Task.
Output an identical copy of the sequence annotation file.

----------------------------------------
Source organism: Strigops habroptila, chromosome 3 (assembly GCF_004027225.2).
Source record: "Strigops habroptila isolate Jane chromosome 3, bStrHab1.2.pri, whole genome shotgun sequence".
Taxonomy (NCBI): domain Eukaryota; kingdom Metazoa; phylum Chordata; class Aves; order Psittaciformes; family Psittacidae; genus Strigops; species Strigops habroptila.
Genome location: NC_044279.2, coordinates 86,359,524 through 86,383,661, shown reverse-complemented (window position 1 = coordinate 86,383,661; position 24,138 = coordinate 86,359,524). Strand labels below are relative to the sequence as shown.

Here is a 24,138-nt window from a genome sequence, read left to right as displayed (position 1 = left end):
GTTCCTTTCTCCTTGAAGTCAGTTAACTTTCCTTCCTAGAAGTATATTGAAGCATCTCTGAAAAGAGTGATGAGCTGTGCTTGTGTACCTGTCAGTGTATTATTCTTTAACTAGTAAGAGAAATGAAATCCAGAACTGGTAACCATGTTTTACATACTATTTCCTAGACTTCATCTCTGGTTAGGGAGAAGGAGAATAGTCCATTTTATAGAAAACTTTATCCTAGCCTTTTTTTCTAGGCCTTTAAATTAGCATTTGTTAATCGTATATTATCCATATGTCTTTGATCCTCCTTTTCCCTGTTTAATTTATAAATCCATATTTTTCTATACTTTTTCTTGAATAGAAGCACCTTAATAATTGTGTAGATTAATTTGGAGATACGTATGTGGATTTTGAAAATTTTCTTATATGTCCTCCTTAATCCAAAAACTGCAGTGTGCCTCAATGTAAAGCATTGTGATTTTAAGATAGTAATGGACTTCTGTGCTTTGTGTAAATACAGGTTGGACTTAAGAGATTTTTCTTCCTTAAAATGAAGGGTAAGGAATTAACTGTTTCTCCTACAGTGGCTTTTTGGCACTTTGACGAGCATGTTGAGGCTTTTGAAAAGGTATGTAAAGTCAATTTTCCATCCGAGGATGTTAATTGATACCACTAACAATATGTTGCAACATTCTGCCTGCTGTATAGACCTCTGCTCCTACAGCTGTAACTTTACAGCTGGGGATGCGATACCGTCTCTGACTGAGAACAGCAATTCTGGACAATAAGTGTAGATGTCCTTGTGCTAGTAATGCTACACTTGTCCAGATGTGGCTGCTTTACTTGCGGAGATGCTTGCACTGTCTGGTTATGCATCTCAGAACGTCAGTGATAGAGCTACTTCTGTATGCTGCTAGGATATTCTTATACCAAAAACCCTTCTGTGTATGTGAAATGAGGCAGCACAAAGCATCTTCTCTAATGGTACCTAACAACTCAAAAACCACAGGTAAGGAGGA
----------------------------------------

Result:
Source organism: Strigops habroptila, chromosome 3 (assembly GCF_004027225.2).
Source record: "Strigops habroptila isolate Jane chromosome 3, bStrHab1.2.pri, whole genome shotgun sequence".
Taxonomy (NCBI): domain Eukaryota; kingdom Metazoa; phylum Chordata; class Aves; order Psittaciformes; family Psittacidae; genus Strigops; species Strigops habroptila.
Genome location: NC_044279.2, coordinates 86,359,524 through 86,383,661, shown reverse-complemented (window position 1 = coordinate 86,383,661; position 24,138 = coordinate 86,359,524). Strand labels below are relative to the sequence as shown.

Here is a 24,138-nt window from a genome sequence, read left to right as displayed (position 1 = left end):
GTTCCTTTCTCCTTGAAGTCAGTTAACTTTCCTTCCTAGAAGTATATTGAAGCATCTCTGAAAAGAGTGATGAGCTGTGCTTGTGTACCTGTCAGTGTATTATTCTTTAACTAGTAAGAGAAATGAAATCCAGAACTGGTAACCATGTTTTACATACTATTTCCTAGACTTCATCTCTGGTTAGGGAGAAGGAGAATAGTCCATTTTATAGAAAACTTTATCCTAGCCTTTTTTTCTAGGCCTTTAAATTAGCATTTGTTAATCGTATATTATCCATATGTCTTTGATCCTCCTTTTCCCTGTTTAATTTATAAATCCATATTTTTCTATACTTTTTCTTGAATAGAAGCACCTTAATAATTGTGTAGATTAATTTGGAGATACGTATGTGGATTTTGAAAATTTTCTTATATGTCCTCCTTAATCCAAAAACTGCAGTGTGCCTCAATGTAAAGCATTGTGATTTTAAGATAGTAATGGACTTCTGTGCTTTGTGTAAATACAGGTTGGACTTAAGAGATTTTTCTTCCTTAAAATGAAGGGTAAGGAATTAACTGTTTCTCCTACAGTGGCTTTTTGGCACTTTGACGAGCATGTTGAGGCTTTTGAAAAGGTATGTAAAGTCAATTTTCCATCCGAGGATGTTAATTGATACCACTAACAATATGTTGCAACATTCTGCCTGCTGTATAGACCTCTGCTCCTACAGCTGTAACTTTACAGCTGGGGATGCGATACCGTCTCTGACTGAGAACAGCAATTCTGGACAATAAGTGTAGATGTCCTTGTGCTAGTAATGCTACACTTGTCCAGATGTGGCTGCTTTACTTGCGGAGATGCTTGCACTGTCTGGTTATGCATCTCAGAACGTCAGTGATAGAGCTACTTCTGTATGCTGCTAGGATATTCTTATACCAAAAACCCTTCTGTGTATGTGAAATGAGGCAGCACAAAGCATCTTCTCTAATGGTACCTAACAACTCAAAAACCACAGGTAAGGAGGA